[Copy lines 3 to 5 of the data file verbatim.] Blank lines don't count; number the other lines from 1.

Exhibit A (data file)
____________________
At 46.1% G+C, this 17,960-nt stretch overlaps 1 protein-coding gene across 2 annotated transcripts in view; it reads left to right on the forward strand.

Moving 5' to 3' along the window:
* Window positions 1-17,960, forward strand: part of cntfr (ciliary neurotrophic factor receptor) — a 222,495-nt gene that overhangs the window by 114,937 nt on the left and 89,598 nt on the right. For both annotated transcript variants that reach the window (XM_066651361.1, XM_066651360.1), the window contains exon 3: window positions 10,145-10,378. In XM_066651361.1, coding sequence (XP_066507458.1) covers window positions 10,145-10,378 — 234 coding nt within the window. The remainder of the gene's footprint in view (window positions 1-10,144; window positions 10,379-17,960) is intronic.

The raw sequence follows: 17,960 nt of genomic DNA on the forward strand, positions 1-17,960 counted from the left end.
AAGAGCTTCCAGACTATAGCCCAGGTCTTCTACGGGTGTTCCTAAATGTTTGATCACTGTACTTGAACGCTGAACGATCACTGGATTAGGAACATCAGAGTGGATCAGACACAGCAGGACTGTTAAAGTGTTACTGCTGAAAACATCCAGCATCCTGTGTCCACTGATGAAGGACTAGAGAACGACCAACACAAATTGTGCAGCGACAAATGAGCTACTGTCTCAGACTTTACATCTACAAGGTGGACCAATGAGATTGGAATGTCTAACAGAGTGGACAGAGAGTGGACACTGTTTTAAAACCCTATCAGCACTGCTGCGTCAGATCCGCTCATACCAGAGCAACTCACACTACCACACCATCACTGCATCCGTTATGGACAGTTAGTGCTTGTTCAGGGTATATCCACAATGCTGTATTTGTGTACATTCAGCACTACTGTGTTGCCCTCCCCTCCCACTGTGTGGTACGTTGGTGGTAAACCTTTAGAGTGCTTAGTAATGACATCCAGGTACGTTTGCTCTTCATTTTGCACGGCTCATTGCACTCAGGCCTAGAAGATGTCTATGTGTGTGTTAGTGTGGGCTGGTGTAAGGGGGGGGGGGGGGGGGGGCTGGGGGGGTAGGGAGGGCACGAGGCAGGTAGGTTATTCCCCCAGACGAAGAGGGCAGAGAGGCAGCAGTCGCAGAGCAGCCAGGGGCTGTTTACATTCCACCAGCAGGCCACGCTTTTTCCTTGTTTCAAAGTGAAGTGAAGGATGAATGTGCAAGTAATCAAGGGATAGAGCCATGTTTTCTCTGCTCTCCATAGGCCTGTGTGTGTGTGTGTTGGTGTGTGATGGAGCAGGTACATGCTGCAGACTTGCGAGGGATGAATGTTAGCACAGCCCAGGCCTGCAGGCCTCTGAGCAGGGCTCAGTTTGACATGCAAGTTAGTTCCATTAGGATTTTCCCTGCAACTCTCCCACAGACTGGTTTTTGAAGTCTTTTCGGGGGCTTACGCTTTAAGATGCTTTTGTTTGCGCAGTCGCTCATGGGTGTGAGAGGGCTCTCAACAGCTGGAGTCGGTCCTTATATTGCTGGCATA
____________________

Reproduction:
* Window positions 1-17,960, forward strand: part of cntfr (ciliary neurotrophic factor receptor) — a 222,495-nt gene that overhangs the window by 114,937 nt on the left and 89,598 nt on the right. For both annotated transcript variants that reach the window (XM_066651361.1, XM_066651360.1), the window contains exon 3: window positions 10,145-10,378. In XM_066651361.1, coding sequence (XP_066507458.1) covers window positions 10,145-10,378 — 234 coding nt within the window. The remainder of the gene's footprint in view (window positions 1-10,144; window positions 10,379-17,960) is intronic.

The raw sequence follows: 17,960 nt of genomic DNA on the forward strand, positions 1-17,960 counted from the left end.
AAGAGCTTCCAGACTATAGCCCAGGTCTTCTACGGGTGTTCCTAAATGTTTGATCACTGTACTTGAACGCTGAACGATCACTGGATTAGGAACATCAGAGTGGATCAGACACAGCAGGACTGTTAAAGTGTTACTGCTGAAAACATCCAGCATCCTGTGTCCACTGATGAAGGACTAGAGAACGACCAACACAAATTGTGCAGCGACAAATGAGCTACTGTCTCAGACTTTACATCTACAAGGTGGACCAATGAGATTGGAATGTCTAACAGAGTGGACAGAGAGTGGACACTGTTTTAAAACCCTATCAGCACTGCTGCGTCAGATCCGCTCATACCAGAGCAACTCACACTACCACACCATCACTGCATCCGTTATGGACAGTTAGTGCTTGTTCAGGGTATATCCACAATGCTGTATTTGTGTACATTCAGCACTACTGTGTTGCCCTCCCCTCCCACTGTGTGGTACGTTGGTGGTAAACCTTTAGAGTGCTTAGTAATGACATCCAGGTACGTTTGCTCTTCATTTTGCACGGCTCATTGCACTCAGGCCTAGAAGATGTCTATGTGTGTGTTAGTGTGGGCTGGTGTAAGGGGGGGGGGGGGGGGGGGCTGGGGGGGTAGGGAGGGCACGAGGCAGGTAGGTTATTCCCCCAGACGAAGAGGGCAGAGAGGCAGCAGTCGCAGAGCAGCCAGGGGCTGTTTACATTCCACCAGCAGGCCACGCTTTTTCCTTGTTTCAAAGTGAAGTGAAGGATGAATGTGCAAGTAATCAAGGGATAGAGCCATGTTTTCTCTGCTCTCCATAGGCCTGTGTGTGTGTGTGTTGGTGTGTGATGGAGCAGGTACATGCTGCAGACTTGCGAGGGATGAATGTTAGCACAGCCCAGGCCTGCAGGCCTCTGAGCAGGGCTCAGTTTGACATGCAAGTTAGTTCCATTAGGATTTTCCCTGCAACTCTCCCACAGACTGGTTTTTGAAGTCTTTTCGGGGGCTTACGCTTTAAGATGCTTTTGTTTGCGCAGTCGCTCATGGGTGTGAGAGGGCTCTCAACAGCTGGAGTCGGTCCTTATATTGCTGGCATA